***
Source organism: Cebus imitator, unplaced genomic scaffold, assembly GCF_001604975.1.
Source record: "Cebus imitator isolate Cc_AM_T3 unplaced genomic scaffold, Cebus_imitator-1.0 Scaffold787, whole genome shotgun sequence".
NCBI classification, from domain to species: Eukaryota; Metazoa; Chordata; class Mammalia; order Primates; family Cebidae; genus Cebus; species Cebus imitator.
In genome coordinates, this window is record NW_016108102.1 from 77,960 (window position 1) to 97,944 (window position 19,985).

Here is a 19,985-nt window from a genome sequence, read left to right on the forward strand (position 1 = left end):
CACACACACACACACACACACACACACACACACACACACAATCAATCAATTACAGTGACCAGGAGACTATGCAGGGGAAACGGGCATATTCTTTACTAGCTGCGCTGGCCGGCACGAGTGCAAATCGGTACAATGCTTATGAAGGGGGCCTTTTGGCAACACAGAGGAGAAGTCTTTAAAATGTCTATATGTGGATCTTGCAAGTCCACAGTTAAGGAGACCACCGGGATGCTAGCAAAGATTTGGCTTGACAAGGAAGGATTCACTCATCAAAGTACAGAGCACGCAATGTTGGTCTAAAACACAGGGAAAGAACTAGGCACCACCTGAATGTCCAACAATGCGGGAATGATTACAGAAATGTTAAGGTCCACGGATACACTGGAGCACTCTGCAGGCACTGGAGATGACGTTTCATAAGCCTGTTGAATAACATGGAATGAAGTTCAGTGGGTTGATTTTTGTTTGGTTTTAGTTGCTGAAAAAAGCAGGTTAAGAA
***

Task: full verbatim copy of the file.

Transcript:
Source organism: Cebus imitator, unplaced genomic scaffold, assembly GCF_001604975.1.
Source record: "Cebus imitator isolate Cc_AM_T3 unplaced genomic scaffold, Cebus_imitator-1.0 Scaffold787, whole genome shotgun sequence".
NCBI classification, from domain to species: Eukaryota; Metazoa; Chordata; class Mammalia; order Primates; family Cebidae; genus Cebus; species Cebus imitator.
In genome coordinates, this window is record NW_016108102.1 from 77,960 (window position 1) to 97,944 (window position 19,985).

Here is a 19,985-nt window from a genome sequence, read left to right on the forward strand (position 1 = left end):
CACACACACACACACACACACACACACACACACACACACAATCAATCAATTACAGTGACCAGGAGACTATGCAGGGGAAACGGGCATATTCTTTACTAGCTGCGCTGGCCGGCACGAGTGCAAATCGGTACAATGCTTATGAAGGGGGCCTTTTGGCAACACAGAGGAGAAGTCTTTAAAATGTCTATATGTGGATCTTGCAAGTCCACAGTTAAGGAGACCACCGGGATGCTAGCAAAGATTTGGCTTGACAAGGAAGGATTCACTCATCAAAGTACAGAGCACGCAATGTTGGTCTAAAACACAGGGAAAGAACTAGGCACCACCTGAATGTCCAACAATGCGGGAATGATTACAGAAATGTTAAGGTCCACGGATACACTGGAGCACTCTGCAGGCACTGGAGATGACGTTTCATAAGCCTGTTGAATAACATGGAATGAAGTTCAGTGGGTTGATTTTTGTTTGGTTTTAGTTGCTGAAAAAAGCAGGTTAAGAA